Le blog de Olivier Crête

You are in the archive of Le blog de Olivier Crête for March 2011.

Categories

Archives

March 2011
M T W T F S S
« Jul   Aug »
 123456
78910111213
14151617181920
21222324252627
28293031  

RSS 2.0


Log in

On July 9, 2000, my first patch to a Free Software project was accepted. It was a patch to fix a small bug in GnomeICU, which was then the best ICQ client for GNOME. From there, I contributed a few more patches, then a lot more, then I re-wrote the protocol backend (to use the newer protocol) and before you knew it, I was the co-maintainer. The original author left, another maintainer joined, then left, and, in 2004, I was left as the only active maintainer. Then I lost interest and became the unmaintainer. I haven’t made a release since 2007, or written any code to justify one, so with GNOME 3 coming up, and after many years of non-maintenance, I have to admit the truth, GnomeICU, as a project, has died many years ago.

There were some changes left in the git tree, along with many translation updates, so I made a last release, for anyone who cares. To my surprise, we still get between 50 and 150 downloads per month from Sourceforge, hopefully it will be useful to some.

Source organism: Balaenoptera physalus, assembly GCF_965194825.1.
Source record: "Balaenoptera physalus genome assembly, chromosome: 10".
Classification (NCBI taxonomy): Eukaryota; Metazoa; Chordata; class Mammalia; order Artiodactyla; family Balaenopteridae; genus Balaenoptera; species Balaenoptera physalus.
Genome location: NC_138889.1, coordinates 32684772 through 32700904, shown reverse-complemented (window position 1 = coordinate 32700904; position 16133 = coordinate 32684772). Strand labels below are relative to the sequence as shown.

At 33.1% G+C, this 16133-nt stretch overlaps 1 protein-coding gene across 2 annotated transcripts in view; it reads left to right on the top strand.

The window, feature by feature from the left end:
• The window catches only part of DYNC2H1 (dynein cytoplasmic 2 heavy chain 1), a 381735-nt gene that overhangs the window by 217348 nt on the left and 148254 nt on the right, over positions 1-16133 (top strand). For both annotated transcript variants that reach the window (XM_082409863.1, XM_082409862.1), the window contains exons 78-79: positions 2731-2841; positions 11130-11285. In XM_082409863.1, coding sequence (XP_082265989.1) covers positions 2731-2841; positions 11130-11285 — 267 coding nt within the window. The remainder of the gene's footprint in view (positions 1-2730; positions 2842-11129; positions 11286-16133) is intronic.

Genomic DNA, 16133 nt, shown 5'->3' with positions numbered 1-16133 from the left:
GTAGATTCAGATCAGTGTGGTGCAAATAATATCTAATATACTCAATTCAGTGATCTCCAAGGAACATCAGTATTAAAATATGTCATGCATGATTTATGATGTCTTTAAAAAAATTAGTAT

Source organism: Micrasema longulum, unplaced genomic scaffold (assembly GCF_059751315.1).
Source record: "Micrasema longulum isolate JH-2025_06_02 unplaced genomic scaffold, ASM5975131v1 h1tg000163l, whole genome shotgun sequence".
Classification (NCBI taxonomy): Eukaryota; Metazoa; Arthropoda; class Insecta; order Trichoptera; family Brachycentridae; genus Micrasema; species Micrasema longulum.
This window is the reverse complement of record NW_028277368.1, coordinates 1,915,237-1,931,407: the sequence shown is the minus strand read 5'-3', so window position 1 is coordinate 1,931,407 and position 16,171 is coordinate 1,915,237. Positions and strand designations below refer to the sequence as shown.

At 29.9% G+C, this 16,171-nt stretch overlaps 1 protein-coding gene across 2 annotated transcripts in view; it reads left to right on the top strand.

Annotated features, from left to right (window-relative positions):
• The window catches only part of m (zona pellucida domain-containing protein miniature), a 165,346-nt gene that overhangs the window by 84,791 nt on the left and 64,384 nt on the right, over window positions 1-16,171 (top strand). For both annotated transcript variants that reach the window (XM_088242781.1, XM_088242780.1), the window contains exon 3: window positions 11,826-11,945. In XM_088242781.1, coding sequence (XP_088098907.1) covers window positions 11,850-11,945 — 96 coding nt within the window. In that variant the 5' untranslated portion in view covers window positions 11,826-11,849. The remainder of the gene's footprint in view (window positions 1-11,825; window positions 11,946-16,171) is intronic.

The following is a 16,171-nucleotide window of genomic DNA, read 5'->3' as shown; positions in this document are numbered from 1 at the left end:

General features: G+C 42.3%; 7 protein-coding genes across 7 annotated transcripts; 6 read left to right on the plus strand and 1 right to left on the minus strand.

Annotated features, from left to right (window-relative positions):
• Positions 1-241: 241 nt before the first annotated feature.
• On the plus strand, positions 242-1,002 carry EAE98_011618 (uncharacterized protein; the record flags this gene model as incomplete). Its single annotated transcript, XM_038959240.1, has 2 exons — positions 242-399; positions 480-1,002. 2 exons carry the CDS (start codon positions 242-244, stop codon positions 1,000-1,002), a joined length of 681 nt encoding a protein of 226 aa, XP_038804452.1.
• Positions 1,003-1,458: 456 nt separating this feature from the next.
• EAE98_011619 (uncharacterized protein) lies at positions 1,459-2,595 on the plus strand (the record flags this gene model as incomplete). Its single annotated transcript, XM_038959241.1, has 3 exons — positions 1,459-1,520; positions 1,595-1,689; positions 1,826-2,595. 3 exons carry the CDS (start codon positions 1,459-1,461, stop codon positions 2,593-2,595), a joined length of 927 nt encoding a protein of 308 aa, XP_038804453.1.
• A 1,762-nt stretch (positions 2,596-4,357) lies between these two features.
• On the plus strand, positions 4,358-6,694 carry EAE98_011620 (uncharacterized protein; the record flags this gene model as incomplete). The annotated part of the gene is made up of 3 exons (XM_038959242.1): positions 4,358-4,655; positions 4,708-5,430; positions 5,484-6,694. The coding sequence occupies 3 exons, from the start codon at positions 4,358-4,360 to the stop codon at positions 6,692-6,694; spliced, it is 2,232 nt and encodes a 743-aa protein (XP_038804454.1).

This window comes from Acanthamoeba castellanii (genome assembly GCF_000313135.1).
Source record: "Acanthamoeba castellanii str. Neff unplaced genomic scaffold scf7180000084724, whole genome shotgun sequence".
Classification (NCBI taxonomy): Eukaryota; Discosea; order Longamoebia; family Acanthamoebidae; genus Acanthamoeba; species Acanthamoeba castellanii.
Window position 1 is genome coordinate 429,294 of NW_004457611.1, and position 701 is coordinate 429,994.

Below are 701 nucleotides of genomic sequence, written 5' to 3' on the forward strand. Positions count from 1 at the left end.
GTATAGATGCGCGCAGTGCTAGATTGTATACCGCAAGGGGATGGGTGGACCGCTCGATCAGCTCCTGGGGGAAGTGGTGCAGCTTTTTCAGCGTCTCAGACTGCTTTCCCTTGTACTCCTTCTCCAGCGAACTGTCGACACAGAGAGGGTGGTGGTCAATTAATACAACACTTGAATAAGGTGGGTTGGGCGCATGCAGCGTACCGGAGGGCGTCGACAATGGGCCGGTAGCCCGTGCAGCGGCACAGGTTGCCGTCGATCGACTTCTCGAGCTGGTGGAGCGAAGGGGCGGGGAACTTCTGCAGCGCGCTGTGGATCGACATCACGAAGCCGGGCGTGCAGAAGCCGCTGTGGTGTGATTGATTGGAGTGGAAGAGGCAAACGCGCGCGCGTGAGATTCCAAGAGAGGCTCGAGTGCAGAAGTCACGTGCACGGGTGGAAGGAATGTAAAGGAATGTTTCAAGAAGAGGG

It was a fun project, I spent countless nights having fun programming, and I hope other did too. I learned a lot about programming, communities, etc. But more importantly, I’ve met some amazing people like Vincent Untz (rumor is that I committed his first patch to a GNOME project), Seb Bacher and even Philippe Kalaf.

After months of envy, I decided that since GNOME 3 is to be released in almost two weeks, it was time to try it out. I must say that is is pretty damn cool. Yes, it has a few annoying bugs and glitches, but nothing out of the ordinary for a first release. It is definitely going in the right direction.

That said, we’re in 2011, and it’s still impossible to use OpenGL on two monitors without tearing. How incredible is that! The thing is, my second monitor is a 50″ Plasma TV and I really hate tearing there when I watch a movie. So when I have two monitors, I want the VSync to be on the second monitor. Luckily NVidia (yea sorry) has an environment variable to select which monitor an OpenGL application syncs on, the annoying thing is that this has to be set before the application is started. So after a little messing around with Looking Glass (which is pretty amazing), I was able to set the variable into the shell and have it re-exec itself. After getting that to work, I couldn’t resist writing an extension to do it for me. Be warned that if you switch screens at runtime, you also want to apply the patch from bug #645408 for now.

Update: I’ve been informed by our very own Daniel Stone that free drivers are better and can actually do the VSync correctly.

 

This page is XHTML 1.0 Strict and CSS level 3